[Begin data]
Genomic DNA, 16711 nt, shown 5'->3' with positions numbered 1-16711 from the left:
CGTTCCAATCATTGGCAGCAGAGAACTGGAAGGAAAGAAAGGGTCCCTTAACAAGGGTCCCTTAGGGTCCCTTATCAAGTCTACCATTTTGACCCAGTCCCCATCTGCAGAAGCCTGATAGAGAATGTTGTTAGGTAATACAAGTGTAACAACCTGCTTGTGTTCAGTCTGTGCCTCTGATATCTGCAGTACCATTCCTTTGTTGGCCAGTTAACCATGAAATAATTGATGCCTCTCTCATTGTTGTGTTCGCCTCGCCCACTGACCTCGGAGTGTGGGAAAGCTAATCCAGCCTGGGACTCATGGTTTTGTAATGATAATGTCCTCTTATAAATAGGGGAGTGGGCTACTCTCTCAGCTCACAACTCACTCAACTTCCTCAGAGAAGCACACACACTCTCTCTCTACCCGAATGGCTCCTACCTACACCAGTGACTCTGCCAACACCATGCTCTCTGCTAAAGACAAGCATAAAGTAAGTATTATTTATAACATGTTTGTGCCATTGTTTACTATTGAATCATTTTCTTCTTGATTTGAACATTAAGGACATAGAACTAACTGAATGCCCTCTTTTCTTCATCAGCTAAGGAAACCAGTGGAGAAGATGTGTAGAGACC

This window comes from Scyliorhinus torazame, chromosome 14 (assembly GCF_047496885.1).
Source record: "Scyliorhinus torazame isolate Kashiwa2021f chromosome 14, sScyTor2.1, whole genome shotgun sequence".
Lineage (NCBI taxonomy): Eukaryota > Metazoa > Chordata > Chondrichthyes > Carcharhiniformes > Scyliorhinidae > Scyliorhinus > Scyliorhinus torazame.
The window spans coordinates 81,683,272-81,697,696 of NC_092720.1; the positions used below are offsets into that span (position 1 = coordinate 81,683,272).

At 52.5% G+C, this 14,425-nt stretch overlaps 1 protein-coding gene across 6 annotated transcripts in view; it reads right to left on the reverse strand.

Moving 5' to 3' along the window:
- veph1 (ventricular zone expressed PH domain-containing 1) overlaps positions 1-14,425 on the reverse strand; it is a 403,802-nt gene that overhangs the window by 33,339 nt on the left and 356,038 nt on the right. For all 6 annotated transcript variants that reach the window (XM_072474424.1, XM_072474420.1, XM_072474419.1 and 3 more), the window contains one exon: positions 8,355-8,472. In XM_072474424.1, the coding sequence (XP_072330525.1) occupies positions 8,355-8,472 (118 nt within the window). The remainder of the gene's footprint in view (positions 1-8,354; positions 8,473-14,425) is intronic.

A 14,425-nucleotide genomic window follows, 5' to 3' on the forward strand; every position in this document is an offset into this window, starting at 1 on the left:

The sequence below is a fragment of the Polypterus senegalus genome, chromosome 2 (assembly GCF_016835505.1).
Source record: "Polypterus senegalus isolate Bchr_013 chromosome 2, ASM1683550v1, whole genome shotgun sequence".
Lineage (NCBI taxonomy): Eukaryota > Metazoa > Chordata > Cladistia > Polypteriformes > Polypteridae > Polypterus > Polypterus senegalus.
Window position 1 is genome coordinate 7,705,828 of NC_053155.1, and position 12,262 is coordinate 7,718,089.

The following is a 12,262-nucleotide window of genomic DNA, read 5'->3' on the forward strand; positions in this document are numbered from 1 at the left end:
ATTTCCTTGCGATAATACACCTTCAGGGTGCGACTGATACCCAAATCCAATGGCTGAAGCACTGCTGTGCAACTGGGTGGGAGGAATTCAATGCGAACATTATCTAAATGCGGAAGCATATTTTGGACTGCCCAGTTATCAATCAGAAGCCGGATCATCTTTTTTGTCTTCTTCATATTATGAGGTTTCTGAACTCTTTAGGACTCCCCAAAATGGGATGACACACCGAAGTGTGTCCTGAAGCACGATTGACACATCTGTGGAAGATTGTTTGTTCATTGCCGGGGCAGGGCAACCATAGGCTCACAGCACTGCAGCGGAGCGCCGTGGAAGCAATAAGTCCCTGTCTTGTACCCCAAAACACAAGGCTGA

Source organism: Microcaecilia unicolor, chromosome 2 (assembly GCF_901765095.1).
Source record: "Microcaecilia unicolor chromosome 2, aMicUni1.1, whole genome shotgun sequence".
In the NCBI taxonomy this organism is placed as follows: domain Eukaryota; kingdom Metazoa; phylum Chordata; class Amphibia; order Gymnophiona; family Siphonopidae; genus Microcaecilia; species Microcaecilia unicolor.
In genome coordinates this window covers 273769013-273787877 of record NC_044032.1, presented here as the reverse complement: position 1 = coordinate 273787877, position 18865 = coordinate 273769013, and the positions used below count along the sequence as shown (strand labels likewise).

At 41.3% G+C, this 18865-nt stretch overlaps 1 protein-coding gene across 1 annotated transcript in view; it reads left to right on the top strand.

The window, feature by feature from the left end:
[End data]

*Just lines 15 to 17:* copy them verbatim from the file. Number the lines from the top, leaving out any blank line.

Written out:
The following is a 12,262-nucleotide window of genomic DNA, read 5'->3' on the forward strand; positions in this document are numbered from 1 at the left end:
ATTTCCTTGCGATAATACACCTTCAGGGTGCGACTGATACCCAAATCCAATGGCTGAAGCACTGCTGTGCAACTGGGTGGGAGGAATTCAATGCGAACATTATCTAAATGCGGAAGCATATTTTGGACTGCCCAGTTATCAATCAGAAGCCGGATCATCTTTTTTGTCTTCTTCATATTATGAGGTTTCTGAACTCTTTAGGACTCCCCAAAATGGGATGACACACCGAAGTGTGTCCTGAAGCACGATTGACACATCTGTGGAAGATTGTTTGTTCATTGCCGGGGCAGGGCAACCATAGGCTCACAGCACTGCAGCGGAGCGCCGTGGAAGCAATAAGTCCCTGTCTTGTACCCCAAAACACAAGGCTGA

Source organism: Microcaecilia unicolor, chromosome 2 (assembly GCF_901765095.1).